Bulger’s soul possessed Graham’s body, but is he in turn also possessed – by the devil? His plea for life might have well been a Faustian bargain. Had a devil entered into the body of Gilbert Graham during the time my spirit was passing from my own to it—a devil who, making me work its will, thus laughed in its hideous triumph. (…) I had launched my new life, and the waters that bore it were red human blood; but who or what was the dread pilot that guided it?

Was Bulger evil, or has the eponymous transmigration made him so? He will be locked in this question as in Hell.Life preys upon that which is weaker than itself, not that which is its equal”. He will ruin a man’s family, and then another. Murder will ensue, and then a new transmigration of souls – this time, back to his own body, still sick in bed.

An innocent man will be tried and hanged, and our narrator will find no forgiveness and no release. “Up and down the streets I wandered till dawn grew gray, but no dawn arose in my heart, only black night for ever.”

This is a pitch-perfect, claustrophobic read. My favourite story in this collection so far. Where does evil comes from? Together with Bulger, we are forever trapped in this question, forever running in circles, running for dear life.

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15) The Wind in the Rose-Bush, by Mary Eleanor Wilkins Freeman (1902)
  • Originally published in Everybody’s Magazine, in February 1902, and later in Wilkins Freeman’s collection The Wind in the Rose-Bush and Other Stories of the Supernatural (1903)
  • My rating: ★★★★★

Our girl is Rebecca Flint, a spinster, and she has travelled all the way to a remote village to take her niece Agnes home. Agnes’ mother, Grace (Rebecca’s sister), died a while back, and her father, John Dent, soon remarried. Now that John is dead, Miss Flint wants her niece to live with her, and not with John’s second wife (and now widow), Emeline Dent.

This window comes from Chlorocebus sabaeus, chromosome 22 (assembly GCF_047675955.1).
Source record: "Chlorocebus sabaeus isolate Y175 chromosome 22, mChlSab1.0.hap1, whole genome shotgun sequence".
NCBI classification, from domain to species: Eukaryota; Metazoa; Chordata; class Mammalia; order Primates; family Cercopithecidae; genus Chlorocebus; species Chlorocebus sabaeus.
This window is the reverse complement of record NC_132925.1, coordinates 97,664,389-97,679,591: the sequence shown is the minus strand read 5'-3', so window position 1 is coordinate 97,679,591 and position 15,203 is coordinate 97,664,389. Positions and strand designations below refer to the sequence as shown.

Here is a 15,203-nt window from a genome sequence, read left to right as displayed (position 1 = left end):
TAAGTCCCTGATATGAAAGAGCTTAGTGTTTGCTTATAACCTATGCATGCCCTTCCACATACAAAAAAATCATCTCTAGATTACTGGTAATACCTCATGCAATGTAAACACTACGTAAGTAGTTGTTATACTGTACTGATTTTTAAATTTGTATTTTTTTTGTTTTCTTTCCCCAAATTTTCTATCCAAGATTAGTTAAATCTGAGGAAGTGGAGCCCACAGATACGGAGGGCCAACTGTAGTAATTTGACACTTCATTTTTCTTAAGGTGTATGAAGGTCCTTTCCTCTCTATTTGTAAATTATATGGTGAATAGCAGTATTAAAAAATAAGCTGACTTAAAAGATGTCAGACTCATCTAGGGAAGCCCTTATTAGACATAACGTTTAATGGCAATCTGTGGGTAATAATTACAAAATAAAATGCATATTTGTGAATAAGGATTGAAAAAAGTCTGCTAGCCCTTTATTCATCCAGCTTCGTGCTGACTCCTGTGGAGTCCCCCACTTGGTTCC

As soon as Rebecca arrives at Mrs. Dent’s house, she notices that something is amiss. The widow is cold and rather unpleasant. Emeline seems not to welcome Miss Flint’s visit, and tells her that Agnes is out with a friend.

Stranger things start to happen. It’s late in the season, but one rose still blooms in the porch, and Mrs. Dent is adamant that it shall never be touched. No wind is blowing, but the rose starts to move. Rebecca sees a shadow pass the window and mistakes it for her niece, but there is no one outside. Later, she hears the sound of a girl’s laughter under her window, but nobody is there. Agnes never comes back.

Day after day, Mrs. Dent comes up with a new excuse for Agnes’ absence. The girl is with a friend, she has gone to a party, she has travelled. Rebecca sees her niece’s shadow pass the window once more, then opens the door, and a wind blows inside – but there is no one outside. The room suddenly smells strongly of roses.

Mrs. Dent sees nothing, feels nothing, dismisses everything as nonsense. “As she spoke, the beautiful deep-rose colour suffused her face, her blue eyes met her visitor’s with the opaqueness of turquoise—with a revelation of blue, but a concealment of all behind.”

One night, Rebecca hears a song played on the piano, but there is no one there. Later, she comes up to her room to find Agnes’ nightgown laid out on her bed, its sleeves folded, and a small red rose between them. But outside, the solitary rose still bloomed in the bush, untouched.

Mrs. Dent is a stepmother, but is she evil? Is she a witch? She seems to fear the manifestations of an invisible presence. Is this house haunted? Will we ever find Agnes? It seems her rose will go on blooming forever.


That’s all for now, folks. I will be writing about the remaining stories in this collection in a future post.

Yours truly,

J.


German school, 16th century Formerly attributed to Lucas Cranach the Elder  (1472–1553). Woman with a Carnation, 16th century
German school, 16th century Formerly attributed to Lucas Cranach the Elder (1472–1553). Woman with a Carnation, 16th century


About the book

  • Pegasus Books, 2020, 384 p.Goodreads
  • Project: Deal Me In

(Review to be continued…)